LOS ANGELES (Reuters) - Actors from the TV comedy “Happy Days” filed a $10 million lawsuit against CBS and Paramount on Tuesday over profits from merchandising on everything from casino slot machines to T-shirts.
Anson Williams, Marion Ross, Don Most and Erin Moran -- who all appeared on the 1974-1984 show -- and Patricia Bosley, the widow of actor Tom Bosley, filed the lawsuit in Los Angeles, charging fraud and breach of contract.
Stars Henry Winkler (the Fonz) and Ron Howard, who played wholesome 1950s teen Richie Cunningham, are not part of the legal action.
Attorney Jon Pfeiffer said that except for a payment to Moran of over $600 made more than 10 years ago, the other actors claim they have not received any share of CBS profits from merchandising deals.
The actors hired Pfeiffer last year after they heard about “Happy Days” casino slot machines that used their images. They also claim their images are used on “Happy Days” lunch boxes, T-shirts, board games, greeting cards and glasses.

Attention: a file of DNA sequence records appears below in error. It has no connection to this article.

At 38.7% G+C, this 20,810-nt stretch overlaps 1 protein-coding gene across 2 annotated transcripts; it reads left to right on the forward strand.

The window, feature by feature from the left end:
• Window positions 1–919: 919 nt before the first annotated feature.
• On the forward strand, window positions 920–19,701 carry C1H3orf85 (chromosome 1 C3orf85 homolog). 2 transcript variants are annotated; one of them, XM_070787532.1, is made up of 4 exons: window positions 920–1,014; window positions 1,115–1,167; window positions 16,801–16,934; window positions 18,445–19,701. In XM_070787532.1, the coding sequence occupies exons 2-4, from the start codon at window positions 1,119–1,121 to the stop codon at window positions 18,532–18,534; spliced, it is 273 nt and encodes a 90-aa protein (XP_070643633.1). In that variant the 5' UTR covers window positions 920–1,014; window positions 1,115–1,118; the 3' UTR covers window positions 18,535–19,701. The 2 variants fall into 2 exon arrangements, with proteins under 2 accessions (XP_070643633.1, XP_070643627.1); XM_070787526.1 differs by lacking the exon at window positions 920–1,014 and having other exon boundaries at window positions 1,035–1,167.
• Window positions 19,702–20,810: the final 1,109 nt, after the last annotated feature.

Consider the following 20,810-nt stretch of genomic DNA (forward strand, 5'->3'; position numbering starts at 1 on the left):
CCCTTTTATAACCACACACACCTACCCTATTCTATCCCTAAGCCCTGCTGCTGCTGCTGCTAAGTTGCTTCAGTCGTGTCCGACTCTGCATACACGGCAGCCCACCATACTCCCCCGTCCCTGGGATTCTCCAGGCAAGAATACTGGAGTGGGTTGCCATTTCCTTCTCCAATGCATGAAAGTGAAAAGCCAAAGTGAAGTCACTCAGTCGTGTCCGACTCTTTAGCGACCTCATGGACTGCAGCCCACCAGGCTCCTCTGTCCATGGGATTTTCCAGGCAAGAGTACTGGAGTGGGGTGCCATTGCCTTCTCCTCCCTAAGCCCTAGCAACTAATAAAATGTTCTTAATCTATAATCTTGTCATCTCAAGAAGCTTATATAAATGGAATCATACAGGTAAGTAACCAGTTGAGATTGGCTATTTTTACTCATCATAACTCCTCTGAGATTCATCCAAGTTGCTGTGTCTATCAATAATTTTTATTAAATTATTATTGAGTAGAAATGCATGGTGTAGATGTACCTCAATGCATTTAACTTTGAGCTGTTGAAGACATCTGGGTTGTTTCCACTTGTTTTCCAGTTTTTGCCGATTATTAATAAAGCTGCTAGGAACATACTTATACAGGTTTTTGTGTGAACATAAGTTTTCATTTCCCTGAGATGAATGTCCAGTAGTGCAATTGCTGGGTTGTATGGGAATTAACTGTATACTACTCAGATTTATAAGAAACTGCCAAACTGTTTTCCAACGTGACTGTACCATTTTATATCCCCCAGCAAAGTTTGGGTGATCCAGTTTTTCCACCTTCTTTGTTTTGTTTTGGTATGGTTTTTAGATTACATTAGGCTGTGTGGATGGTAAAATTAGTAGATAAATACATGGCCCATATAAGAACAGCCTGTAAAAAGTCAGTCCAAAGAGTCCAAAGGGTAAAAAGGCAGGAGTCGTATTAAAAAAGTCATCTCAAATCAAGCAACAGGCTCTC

“CBS has adopted a don’t ask, don’t pay policy,” Pfeiffer told Reuters. “You don’t ask, we don’t pay, and the lawsuit is intended to remind them they have an obligation to pay.”
The actors signed contracts entitling them to between 2.5 percent and 5 percent of net proceeds from merchandise with their image on it, according to the lawsuit.
The suit alleges that the actors and Patricia Bosley are collectively entitled to $10 million in unpaid merchandising profits from the show.
The lawsuit is filed against CBS Studios Inc, a division of CBS Corp that distributes the show, and Paramount Pictures, a unit of Viacom Inc. The show was produced by a division of Paramount.
CBS said in a statement; “We agree that funds are owed to the actors and have been working with them for quite some time to resolve the issue.”
Tom Bosley played Richie’s father; Ross was cast as Richie’s mother; Moran played his sister; and Williams and Most portrayed his friends.
Moran told CNN in an interview that she lost her California home to a foreclosure last year.
Since the show ended and went into syndication, Howard has forged an Oscar-winning career as a movie director. Winkler recently starred in TV shows “Royal Pains” and “Arrested Development.”
“We hope to determine through the course of (the court case) whether Henry Winkler has been paid” for merchandising profits, Pfeiffer said.
“I have not talked directly to Ron Howard. I have to assume it’s not even on his radar screen,” he said.
Editing by Jill Serjeant
Our Standards: The Thomson Reuters Trust Principles.